Psalm 47:6
Sing praises to God, sing praises: sing praises to our King, sing praises.
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(6) Sing praises.—Better, Strike the harp.

Psalm 47:6-7. Sing praises, &c. — These words are repeated four times in this verse, to show how vehemently desirous the psalmist was that God might have his due praise and glory: and of what great necessity and importance it was to men to perform this great, though much neglected duty; unto our king — For so he is in an especial manner. God is King of all the earth — Not only ours, as I now said, but of all the nations of the world: and, therefore, he may well require, and doth highly deserve, all our praises. Sing ye praises with understanding — Not formally and carelessly, but seriously, considering the greatness of this king whom you praise, and what abundant cause you have to praise him.47:5-9 Praise is a duty in which we ought to be frequent and abundant. But here is a needful rule; Sing ye praises with understanding. As those that understand why and for what reasons they praise God, and what is the meaning of the service. It is not an acceptable service, if it is not a reasonable service. We are never to forget the end of Messiah's exaltation, so continually do the prophets dwell upon the conversion of the nations to the gospel of Christ. Why do we vainly fancy that we belong to him, unless the Spirit reign in our hearts by faith? Lord, is it not thy glory and delight to give repentance to Israel and remission of sins, now that thou art exalted as a Prince and a Saviour? Set up thy kingdom in our hearts. Bring into captivity every thought to the obedience of Christ. And so sweetly constrain all the powers and faculties of the souls of thy redeemed, into holy love, fear, and delight in thee, that praise with the understanding may rise from every heart, both here and for ever, to Thee, our God.Sing praises to God, sing praises - This commences the "second" part of the psalm. The "repetition" shows that the heart was full, or was overflowing with joy. It is a call on all to celebrate the praises of God, especially as he had enabled his people to triumph over their enemies.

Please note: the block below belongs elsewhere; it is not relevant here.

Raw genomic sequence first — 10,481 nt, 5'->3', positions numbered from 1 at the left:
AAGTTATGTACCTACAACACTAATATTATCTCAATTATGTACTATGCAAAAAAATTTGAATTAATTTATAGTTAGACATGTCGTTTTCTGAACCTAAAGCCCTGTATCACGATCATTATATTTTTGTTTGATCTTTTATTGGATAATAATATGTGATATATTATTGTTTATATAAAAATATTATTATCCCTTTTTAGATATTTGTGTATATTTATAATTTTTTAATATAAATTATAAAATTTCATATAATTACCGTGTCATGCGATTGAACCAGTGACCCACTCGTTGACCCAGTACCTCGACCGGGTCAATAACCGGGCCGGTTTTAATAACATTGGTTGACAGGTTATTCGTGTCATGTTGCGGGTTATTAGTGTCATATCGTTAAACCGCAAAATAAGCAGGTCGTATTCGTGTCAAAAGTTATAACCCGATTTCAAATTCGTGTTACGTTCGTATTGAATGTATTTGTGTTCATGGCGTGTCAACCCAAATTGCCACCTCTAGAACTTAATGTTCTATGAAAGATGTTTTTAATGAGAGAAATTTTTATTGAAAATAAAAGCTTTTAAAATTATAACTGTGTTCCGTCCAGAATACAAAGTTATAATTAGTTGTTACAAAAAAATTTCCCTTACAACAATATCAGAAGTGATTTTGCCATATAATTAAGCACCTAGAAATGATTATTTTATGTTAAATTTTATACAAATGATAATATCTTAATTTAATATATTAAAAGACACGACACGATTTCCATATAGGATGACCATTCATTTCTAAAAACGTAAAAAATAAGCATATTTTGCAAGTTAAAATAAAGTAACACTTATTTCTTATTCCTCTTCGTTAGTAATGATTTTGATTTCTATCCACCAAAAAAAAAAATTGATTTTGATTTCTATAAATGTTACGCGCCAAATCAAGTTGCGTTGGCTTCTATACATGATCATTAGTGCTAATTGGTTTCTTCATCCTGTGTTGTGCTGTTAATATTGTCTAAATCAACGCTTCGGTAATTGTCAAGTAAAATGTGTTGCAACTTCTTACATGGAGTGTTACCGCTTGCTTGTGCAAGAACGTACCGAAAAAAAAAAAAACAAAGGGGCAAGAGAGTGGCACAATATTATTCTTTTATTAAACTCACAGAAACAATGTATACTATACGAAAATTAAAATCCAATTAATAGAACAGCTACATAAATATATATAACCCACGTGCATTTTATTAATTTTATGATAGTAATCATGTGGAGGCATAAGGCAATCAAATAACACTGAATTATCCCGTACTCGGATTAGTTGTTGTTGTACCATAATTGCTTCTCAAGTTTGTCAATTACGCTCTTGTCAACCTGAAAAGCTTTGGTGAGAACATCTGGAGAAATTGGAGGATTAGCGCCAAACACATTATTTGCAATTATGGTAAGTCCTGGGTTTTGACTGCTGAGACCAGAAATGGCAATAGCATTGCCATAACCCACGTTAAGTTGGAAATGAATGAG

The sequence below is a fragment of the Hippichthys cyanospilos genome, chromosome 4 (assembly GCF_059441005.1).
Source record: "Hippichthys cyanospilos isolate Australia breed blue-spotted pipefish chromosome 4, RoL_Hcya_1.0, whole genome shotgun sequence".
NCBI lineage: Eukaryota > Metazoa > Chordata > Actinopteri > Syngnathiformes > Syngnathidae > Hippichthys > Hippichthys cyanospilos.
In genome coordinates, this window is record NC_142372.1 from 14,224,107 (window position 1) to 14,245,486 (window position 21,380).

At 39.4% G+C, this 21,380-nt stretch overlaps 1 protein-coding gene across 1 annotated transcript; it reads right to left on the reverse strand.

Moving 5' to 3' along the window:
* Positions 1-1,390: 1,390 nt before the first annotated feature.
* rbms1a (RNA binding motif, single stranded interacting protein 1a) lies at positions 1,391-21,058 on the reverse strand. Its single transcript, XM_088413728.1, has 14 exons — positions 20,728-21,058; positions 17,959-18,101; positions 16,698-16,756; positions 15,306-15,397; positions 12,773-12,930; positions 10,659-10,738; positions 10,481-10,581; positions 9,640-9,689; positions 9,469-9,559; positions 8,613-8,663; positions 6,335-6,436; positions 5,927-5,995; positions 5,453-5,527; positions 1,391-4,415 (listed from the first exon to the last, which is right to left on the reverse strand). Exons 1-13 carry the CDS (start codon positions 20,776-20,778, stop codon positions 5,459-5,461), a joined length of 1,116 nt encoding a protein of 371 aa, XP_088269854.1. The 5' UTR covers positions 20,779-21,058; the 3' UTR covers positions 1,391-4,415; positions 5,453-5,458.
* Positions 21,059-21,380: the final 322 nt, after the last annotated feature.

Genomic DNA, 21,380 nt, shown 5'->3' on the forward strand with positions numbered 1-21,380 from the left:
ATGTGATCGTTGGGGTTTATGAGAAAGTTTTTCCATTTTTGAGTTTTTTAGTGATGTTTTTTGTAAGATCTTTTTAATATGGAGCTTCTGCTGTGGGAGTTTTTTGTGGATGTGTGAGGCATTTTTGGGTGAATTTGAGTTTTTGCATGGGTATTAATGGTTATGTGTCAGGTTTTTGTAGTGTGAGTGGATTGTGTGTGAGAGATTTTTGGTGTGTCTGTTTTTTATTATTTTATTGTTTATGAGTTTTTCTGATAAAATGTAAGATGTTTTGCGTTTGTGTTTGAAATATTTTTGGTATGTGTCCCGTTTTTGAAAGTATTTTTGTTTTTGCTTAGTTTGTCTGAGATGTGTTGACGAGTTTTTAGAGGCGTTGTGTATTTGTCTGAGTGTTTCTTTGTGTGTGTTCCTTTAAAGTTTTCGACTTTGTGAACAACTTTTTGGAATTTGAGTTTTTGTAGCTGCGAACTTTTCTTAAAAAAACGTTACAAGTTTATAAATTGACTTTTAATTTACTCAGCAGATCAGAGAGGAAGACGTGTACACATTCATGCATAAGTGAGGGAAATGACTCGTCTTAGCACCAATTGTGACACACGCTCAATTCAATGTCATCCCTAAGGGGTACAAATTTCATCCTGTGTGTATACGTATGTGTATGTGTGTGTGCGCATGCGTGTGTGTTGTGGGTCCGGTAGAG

Sing praises unto our King - Unto God, who has shown himself to be the King of his people - one who rules in their behalf, and who has interposed for their deliverance in danger.